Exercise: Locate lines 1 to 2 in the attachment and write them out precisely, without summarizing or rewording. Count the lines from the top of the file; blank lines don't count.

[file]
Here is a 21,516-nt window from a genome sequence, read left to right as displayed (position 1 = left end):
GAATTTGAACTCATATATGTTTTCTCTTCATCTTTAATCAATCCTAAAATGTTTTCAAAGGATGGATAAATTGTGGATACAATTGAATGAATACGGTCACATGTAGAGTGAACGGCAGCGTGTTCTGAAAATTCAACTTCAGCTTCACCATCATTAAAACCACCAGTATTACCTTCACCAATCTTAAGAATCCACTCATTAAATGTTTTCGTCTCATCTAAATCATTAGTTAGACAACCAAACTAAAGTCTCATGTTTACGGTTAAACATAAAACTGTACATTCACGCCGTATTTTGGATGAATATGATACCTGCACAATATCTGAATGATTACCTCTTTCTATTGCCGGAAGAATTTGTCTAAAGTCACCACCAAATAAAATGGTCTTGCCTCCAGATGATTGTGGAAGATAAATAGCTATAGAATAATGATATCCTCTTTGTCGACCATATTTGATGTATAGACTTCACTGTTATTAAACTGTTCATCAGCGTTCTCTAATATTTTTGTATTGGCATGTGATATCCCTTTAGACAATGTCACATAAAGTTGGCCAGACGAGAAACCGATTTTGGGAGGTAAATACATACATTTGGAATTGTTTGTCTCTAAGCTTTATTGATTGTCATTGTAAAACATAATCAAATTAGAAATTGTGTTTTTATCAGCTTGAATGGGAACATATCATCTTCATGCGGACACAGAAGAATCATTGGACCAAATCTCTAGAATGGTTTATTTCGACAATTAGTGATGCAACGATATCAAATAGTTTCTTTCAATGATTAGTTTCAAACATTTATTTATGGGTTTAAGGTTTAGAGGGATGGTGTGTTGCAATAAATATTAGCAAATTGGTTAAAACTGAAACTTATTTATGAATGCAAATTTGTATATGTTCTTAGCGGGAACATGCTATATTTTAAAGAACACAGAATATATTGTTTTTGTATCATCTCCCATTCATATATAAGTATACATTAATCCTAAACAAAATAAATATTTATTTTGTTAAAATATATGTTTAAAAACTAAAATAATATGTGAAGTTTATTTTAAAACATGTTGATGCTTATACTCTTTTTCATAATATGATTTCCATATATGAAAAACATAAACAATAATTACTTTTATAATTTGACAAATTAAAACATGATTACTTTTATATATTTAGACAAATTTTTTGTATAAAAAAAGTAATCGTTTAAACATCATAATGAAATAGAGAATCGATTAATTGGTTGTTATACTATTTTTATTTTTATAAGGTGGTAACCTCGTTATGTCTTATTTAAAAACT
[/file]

Here is a 21,516-nt window from a genome sequence, read left to right as displayed (position 1 = left end):
GAATTTGAACTCATATATGTTTTCTCTTCATCTTTAATCAATCCTAAAATGTTTTCAAAGGATGGATAAATTGTGGATACAATTGAATGAATACGGTCACATGTAGAGTGAACGGCAGCGTGTTCTGAAAATTCAACTTCAGCTTCACCATCATTAAAACCACCAGTATTACCTTCACCAATCTTAAGAATCCACTCATTAAATGTTTTCGTCTCATCTAAATCATTAGTTAGACAACCAAACTAAAGTCTCATGTTTACGGTTAAACATAAAACTGTACATTCACGCCGTATTTTGGATGAATATGATACCTGCACAATATCTGAATGATTACCTCTTTCTATTGCCGGAAGAATTTGTCTAAAGTCACCACCAAATAAAATGGTCTTGCCTCCAGATGATTGTGGAAGATAAATAGCTATAGAATAATGATATCCTCTTTGTCGACCATATTTGATGTATAGACTTCACTGTTATTAAACTGTTCATCAGCGTTCTCTAATATTTTTGTATTGGCATGTGATATCCCTTTAGACAATGTCACATAAAGTTGGCCAGACGAGAAACCGATTTTGGGAGGTAAATACATACATTTGGAATTGTTTGTCTCTAAGCTTTATTGATTGTCATTGTAAAACATAATCAAATTAGAAATTGTGTTTTTATCAGCTTGAATGGGAACATATCATCTTCATGCGGACACAGAAGAATCATTGGACCAAATCTCTAGAATGGTTTATTTCGACAATTAGTGATGCAACGATATCAAATAGTTTCTTTCAATGATTAGTTTCAAACATTTATTTATGGGTTTAAGGTTTAGAGGGATGGTGTGTTGCAATAAATATTAGCAAATTGGTTAAAACTGAAACTTATTTATGAATGCAAATTTGTATATGTTCTTAGCGGGAACATGCTATATTTTAAAGAACACAGAATATATTGTTTTTGTATCATCTCCCATTCATATATAAGTATACATTAATCCTAAACAAAATAAATATTTATTTTGTTAAAATATATGTTTAAAAACTAAAATAATATGTGAAGTTTATTTTAAAACATGTTGATGCTTATACTCTTTTTCATAATATGATTTCCATATATGAAAAACATAAACAATAATTACTTTTATAATTTGACAAATTAAAACATGATTACTTTTATATATTTAGACAAATTTTTTGTATAAAAAAAGTAATCGTTTAAACATCATAATGAAATAGAGAATCGATTAATTGGTTGTTATACTATTTTTATTTTTATAAGGTGGTAACCTCGTTATGTCTTATTTAAAAACT